Broker Says ‘Tread Carefully With Commercial Vehicle Risk Management’
22.02.23 · News
Specialist fleet insurance broker, McCarron Coates, is calling for increased focus on tyre risk management, in a month coinciding with the second anniversary of legislation banning the use of tyres aged over 10 years, in certain situations.[i]
Fleets must comply with the age restriction introduced in February 2021. Failure to do so would greatly increase the likelihood of culpability in an accident and DVSA fines and penalties. Any director or manager negligence could also lead to individuals being found personally liable.
The tyre-tread depth requirement for commercial vehicles must be met. This is a minimum of 1mm on a continuous band throughout the central three-quarters of the tread’s width over the entire tyre circumference. The original tread pattern must also be visible in the remaining one-quarter. If not, fines of £2500 and three penalty points per tyre can be levied.
This element of compliance should be assisted by that of the daily walk round check. McCarron Coates says commercial fleet operators should be proactive about this duty and file evidence of its completion. Electronic, rather than paper-based evidence, can be more secure.
Using advanced software to assist with this can show an insurer that the commercial vehicle operator is a good risk. HH Driveright’s Artificial Intelligence-backed Damage Capture system, for instance, automatically detects and logs vehicle damage, including that to tyres.
McCarron Coates says good risk management is also about going beyond minimum tread levels. It says fleet managers should not run tyres below a 3mm tread, for several reasons. Firstly, if vehicles do not return to a depot every day, additional tread provides greater certainty over compliance whilst out on the road.
Secondly, it provides leeway to fleet operators lacking the tight control regimes of larger firms who run tyres to 2mm of tread, to maximise tyre life. These firms tend to have the resources to ensure action is then immediately taken. In smaller firms, things can slip through the net.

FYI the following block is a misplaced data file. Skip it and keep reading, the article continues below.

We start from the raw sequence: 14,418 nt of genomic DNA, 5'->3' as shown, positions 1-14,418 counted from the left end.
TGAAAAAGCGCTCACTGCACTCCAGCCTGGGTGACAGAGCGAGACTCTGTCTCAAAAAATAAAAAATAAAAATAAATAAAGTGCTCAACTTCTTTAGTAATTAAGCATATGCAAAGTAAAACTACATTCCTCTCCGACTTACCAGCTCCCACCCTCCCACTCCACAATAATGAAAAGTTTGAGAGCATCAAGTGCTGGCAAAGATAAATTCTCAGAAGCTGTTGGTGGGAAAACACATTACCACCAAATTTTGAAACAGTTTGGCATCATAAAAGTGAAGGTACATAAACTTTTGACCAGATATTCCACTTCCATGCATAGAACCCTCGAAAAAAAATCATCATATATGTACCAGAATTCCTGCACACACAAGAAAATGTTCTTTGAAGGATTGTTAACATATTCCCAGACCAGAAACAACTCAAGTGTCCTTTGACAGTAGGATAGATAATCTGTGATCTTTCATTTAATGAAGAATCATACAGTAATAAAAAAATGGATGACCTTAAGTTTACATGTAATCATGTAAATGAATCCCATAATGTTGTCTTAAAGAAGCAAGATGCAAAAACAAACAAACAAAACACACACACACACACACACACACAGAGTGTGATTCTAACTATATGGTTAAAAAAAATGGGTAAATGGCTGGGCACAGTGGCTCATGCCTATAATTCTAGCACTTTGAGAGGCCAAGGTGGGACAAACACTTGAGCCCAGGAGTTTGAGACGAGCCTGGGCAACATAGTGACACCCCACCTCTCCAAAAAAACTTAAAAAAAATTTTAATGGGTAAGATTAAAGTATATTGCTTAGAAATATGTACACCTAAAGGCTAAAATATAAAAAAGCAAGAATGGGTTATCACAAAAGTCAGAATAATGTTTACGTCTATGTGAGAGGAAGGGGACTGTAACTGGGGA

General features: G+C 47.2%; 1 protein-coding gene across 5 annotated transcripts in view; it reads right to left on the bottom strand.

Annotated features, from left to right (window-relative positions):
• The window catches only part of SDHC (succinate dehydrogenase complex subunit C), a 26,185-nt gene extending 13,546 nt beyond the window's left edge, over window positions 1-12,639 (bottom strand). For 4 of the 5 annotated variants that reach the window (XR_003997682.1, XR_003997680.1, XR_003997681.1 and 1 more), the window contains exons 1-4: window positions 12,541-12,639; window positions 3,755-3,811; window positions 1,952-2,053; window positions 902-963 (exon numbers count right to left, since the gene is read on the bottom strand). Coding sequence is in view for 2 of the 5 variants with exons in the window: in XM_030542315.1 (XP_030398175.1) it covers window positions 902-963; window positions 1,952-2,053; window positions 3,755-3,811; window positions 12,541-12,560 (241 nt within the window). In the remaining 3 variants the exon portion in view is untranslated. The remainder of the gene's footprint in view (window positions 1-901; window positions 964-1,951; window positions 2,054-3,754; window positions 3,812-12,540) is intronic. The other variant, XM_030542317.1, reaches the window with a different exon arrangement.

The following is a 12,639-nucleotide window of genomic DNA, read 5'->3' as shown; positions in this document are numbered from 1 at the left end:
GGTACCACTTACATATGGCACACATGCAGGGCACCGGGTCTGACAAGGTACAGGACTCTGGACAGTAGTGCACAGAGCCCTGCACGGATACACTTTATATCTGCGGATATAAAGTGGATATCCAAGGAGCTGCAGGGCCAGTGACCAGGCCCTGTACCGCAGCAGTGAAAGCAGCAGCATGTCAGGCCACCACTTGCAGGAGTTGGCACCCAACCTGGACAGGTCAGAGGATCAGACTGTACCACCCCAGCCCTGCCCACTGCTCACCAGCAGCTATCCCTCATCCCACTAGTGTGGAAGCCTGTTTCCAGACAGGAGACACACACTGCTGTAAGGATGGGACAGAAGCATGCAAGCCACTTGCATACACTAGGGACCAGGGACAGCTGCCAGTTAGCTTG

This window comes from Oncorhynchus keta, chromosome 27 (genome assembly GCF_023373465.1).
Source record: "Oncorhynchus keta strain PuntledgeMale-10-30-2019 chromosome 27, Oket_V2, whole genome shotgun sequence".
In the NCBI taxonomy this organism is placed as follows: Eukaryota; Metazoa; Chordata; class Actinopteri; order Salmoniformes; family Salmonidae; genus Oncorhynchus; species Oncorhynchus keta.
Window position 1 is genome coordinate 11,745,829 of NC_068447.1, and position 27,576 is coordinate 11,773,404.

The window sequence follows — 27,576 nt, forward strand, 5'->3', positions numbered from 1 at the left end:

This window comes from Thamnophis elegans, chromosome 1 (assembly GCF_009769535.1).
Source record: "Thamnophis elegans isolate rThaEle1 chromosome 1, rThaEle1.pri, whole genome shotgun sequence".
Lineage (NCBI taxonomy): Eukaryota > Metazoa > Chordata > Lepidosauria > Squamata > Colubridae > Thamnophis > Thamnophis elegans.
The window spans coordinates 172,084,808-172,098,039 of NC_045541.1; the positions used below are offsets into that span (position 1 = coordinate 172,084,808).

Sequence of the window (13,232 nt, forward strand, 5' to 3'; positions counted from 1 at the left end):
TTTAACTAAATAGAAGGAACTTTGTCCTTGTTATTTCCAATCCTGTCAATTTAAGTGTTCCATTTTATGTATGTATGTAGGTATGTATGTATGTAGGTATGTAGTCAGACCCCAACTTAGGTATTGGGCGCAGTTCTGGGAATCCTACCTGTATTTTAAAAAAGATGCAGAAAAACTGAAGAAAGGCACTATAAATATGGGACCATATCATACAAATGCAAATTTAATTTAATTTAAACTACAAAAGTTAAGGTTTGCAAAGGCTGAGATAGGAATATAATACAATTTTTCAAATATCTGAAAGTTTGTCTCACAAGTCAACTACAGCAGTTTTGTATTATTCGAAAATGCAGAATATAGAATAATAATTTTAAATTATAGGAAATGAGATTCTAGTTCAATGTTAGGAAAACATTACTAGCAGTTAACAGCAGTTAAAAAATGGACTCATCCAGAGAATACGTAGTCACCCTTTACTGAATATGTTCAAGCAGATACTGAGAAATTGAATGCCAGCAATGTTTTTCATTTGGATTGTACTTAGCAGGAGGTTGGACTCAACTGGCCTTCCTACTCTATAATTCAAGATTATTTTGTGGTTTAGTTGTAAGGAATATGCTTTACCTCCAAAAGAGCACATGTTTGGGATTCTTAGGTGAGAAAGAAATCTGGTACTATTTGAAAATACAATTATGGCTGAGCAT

Thirdly, a 3mm tread limit is sufficient to allow a better-quality tyre to be regrooved, which can increase life by 25%, rejuvenating the tyre to become as efficient as a half-worn one.
However, McCarron Coates advice comes with a proviso. Whilst 3mm of tread may offer a good level of risk protection on a quality tyre, the same equivalent on a budget tyre might be 8mm. Operators need to know and understand their tyres.
Experts suggest lower-quality tyres can require a significantly greater distance in which to bring a vehicle to standstill.[ii] Using cheaper tyres might lead to greater collision damage or injuries, as a result. Budget tyres are also less fuel-efficient and may need replacing quicker.
McCarron Coates wants operators to recognise the fundamental importance of tyres to risk management and believes driver training on this entire aspect should be enhanced.
“Fleets should better explore driver knowledge on legal tyre tread limits, what constitutes a damaged tyre and how to spot under and over-inflation. Enhanced behaviours, such as driving at lower speeds, avoiding harsh braking and not driving on over-inflated or under-inflated tyres, can extend tyre life and make life safer for all road users,” says director, Ian McCarron.
“Fleets should instigate regular tyre checks and ensure drivers understand stopping distances and how these fluctuate according to weather and road conditions and load carried. An 18-tonne truck requires a much shorter stopping distance than a 44-tonne truck needs.”
For help with other aspects of risk management – the cornerstone on which better insurance offers are made to insureds by insurers – bus, coach and HGV fleet operators can contact McCarron Coates on 0113 298 3489 or visit www.mccarroncoates.com
Press calls: Jane Hunt, Catapult PR, 0333 2424062 – firstname.lastname@example.org
[i] Legislation now prevents tyres over a 10-year age limit being fitted to the front-steered axles of HGVs, buses, coaches or any of the single wheels of a 9-to-16-seater minibus. The law also requires the code that indicates the date of tyre manufacture to be visible.